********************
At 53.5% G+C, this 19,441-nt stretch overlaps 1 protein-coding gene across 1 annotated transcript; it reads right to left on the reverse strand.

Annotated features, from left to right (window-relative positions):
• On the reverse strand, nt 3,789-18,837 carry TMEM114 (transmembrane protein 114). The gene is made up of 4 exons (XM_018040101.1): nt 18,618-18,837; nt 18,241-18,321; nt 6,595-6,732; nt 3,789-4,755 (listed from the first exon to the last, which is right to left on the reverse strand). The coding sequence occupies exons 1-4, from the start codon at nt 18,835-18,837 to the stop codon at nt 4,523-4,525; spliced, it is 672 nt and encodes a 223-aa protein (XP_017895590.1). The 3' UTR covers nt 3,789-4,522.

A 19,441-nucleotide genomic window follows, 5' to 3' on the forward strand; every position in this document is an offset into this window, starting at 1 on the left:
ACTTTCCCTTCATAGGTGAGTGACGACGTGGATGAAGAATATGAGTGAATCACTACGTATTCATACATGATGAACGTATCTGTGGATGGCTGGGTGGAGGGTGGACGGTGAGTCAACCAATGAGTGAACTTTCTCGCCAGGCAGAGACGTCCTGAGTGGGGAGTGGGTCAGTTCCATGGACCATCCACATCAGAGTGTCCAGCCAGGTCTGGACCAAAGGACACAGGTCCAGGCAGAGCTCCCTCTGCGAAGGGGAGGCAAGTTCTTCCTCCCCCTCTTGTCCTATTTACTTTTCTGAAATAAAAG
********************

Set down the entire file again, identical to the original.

At 53.5% G+C, this 19,441-nt stretch overlaps 1 protein-coding gene across 1 annotated transcript; it reads right to left on the reverse strand.

Annotated features, from left to right (window-relative positions):
• On the reverse strand, nt 3,789-18,837 carry TMEM114 (transmembrane protein 114). The gene is made up of 4 exons (XM_018040101.1): nt 18,618-18,837; nt 18,241-18,321; nt 6,595-6,732; nt 3,789-4,755 (listed from the first exon to the last, which is right to left on the reverse strand). The coding sequence occupies exons 1-4, from the start codon at nt 18,835-18,837 to the stop codon at nt 4,523-4,525; spliced, it is 672 nt and encodes a 223-aa protein (XP_017895590.1). The 3' UTR covers nt 3,789-4,522.

A 19,441-nucleotide genomic window follows, 5' to 3' on the forward strand; every position in this document is an offset into this window, starting at 1 on the left:
ACTTTCCCTTCATAGGTGAGTGACGACGTGGATGAAGAATATGAGTGAATCACTACGTATTCATACATGATGAACGTATCTGTGGATGGCTGGGTGGAGGGTGGACGGTGAGTCAACCAATGAGTGAACTTTCTCGCCAGGCAGAGACGTCCTGAGTGGGGAGTGGGTCAGTTCCATGGACCATCCACATCAGAGTGTCCAGCCAGGTCTGGACCAAAGGACACAGGTCCAGGCAGAGCTCCCTCTGCGAAGGGGAGGCAAGTTCTTCCTCCCCCTCTTGTCCTATTTACTTTTCTGAAATAAAAG